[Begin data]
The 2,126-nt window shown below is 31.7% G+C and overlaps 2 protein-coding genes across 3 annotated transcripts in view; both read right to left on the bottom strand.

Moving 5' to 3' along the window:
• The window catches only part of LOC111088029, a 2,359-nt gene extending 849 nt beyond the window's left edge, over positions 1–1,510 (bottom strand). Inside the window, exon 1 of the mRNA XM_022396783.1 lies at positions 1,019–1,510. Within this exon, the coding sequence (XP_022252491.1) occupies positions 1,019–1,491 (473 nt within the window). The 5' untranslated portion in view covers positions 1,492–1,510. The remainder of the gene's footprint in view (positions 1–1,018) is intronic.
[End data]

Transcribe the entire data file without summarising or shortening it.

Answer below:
The 2,126-nt window shown below is 31.7% G+C and overlaps 2 protein-coding genes across 3 annotated transcripts in view; both read right to left on the bottom strand.

Moving 5' to 3' along the window:
• The window catches only part of LOC111088029, a 2,359-nt gene extending 849 nt beyond the window's left edge, over positions 1–1,510 (bottom strand). Inside the window, exon 1 of the mRNA XM_022396783.1 lies at positions 1,019–1,510. Within this exon, the coding sequence (XP_022252491.1) occupies positions 1,019–1,491 (473 nt within the window). The 5' untranslated portion in view covers positions 1,492–1,510. The remainder of the gene's footprint in view (positions 1–1,018) is intronic.